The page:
Spelunky HD earned our Game of the Year award last year, thanks to its systemic difficulty and new Daily Challenge mode. But, should its smooth and unpixelated graphics feel like an afront to the almighty retro gods, you can now enjoy a modification to the game's original (and free) incarnation. Called Spelunky SD, the mod not only offers fixes, but also introduces a 2-player online co-op mode.
It was less than two months ago that top Spelunky streamer Bananasaurus_Rex smashed through Spelunky's $3,000,000 barrier to take the high score world record. It's an achievement I thought would hold, thanks to the incredible luck of finding a plasma cannon and jetpack on the first two levels. It wasn't to be, as now YamaYamaDingDong has broken that record by just $3,975. More impressively, he did the majority of the run without the level-blasting power of the plasma cannon.
Spelunky was our 2013 Game of the Year, and this is why. Streamer/legend Bananasaurus_Rex has beaten the previous, piddly world record of $2,980,000 with a titanic $3,105,850, and all it took was seven-and-a-bit hours of incredibly patient play, a deep understanding of the game and its systems, and a ton of skill. Man, Spelunky is easy. It's the polar opposite of Rex's recent full speedrun, which he completed in just under seven minutes, and you can watch it below if you have most of the day spare (alternatively, you may want to skim it instead). Rex's other achievements include killing the ghost, and making the first successful solo eggplant run.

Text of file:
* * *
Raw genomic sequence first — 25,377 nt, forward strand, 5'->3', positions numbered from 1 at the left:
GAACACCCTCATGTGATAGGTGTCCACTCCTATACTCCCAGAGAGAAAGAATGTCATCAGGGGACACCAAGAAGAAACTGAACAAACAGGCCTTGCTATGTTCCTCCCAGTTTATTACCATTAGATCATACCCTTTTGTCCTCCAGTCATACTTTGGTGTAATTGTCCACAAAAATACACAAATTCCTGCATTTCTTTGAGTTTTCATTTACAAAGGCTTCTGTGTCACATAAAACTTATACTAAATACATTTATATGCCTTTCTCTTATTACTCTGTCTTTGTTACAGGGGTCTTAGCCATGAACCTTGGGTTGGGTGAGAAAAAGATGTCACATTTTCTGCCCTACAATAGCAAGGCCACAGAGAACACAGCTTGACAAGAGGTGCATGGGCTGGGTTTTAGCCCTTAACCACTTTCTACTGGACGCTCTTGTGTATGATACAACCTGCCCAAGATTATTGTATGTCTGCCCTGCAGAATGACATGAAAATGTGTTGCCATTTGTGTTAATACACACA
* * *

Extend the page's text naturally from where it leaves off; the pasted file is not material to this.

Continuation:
Spelunky is brilliant. Part of the reason it's brilliant is the random generation, ensuring that each of your many retries are a chance to explore something new. Even the Daily Challenges - which randomly generate a new level each day, and share that level between every player - are brilliant. Here, then, is a community application that lets you completely bypass those randomised levels by setting your own custom creation seed. Will it still be brilliant? It's Spelunky, so probably.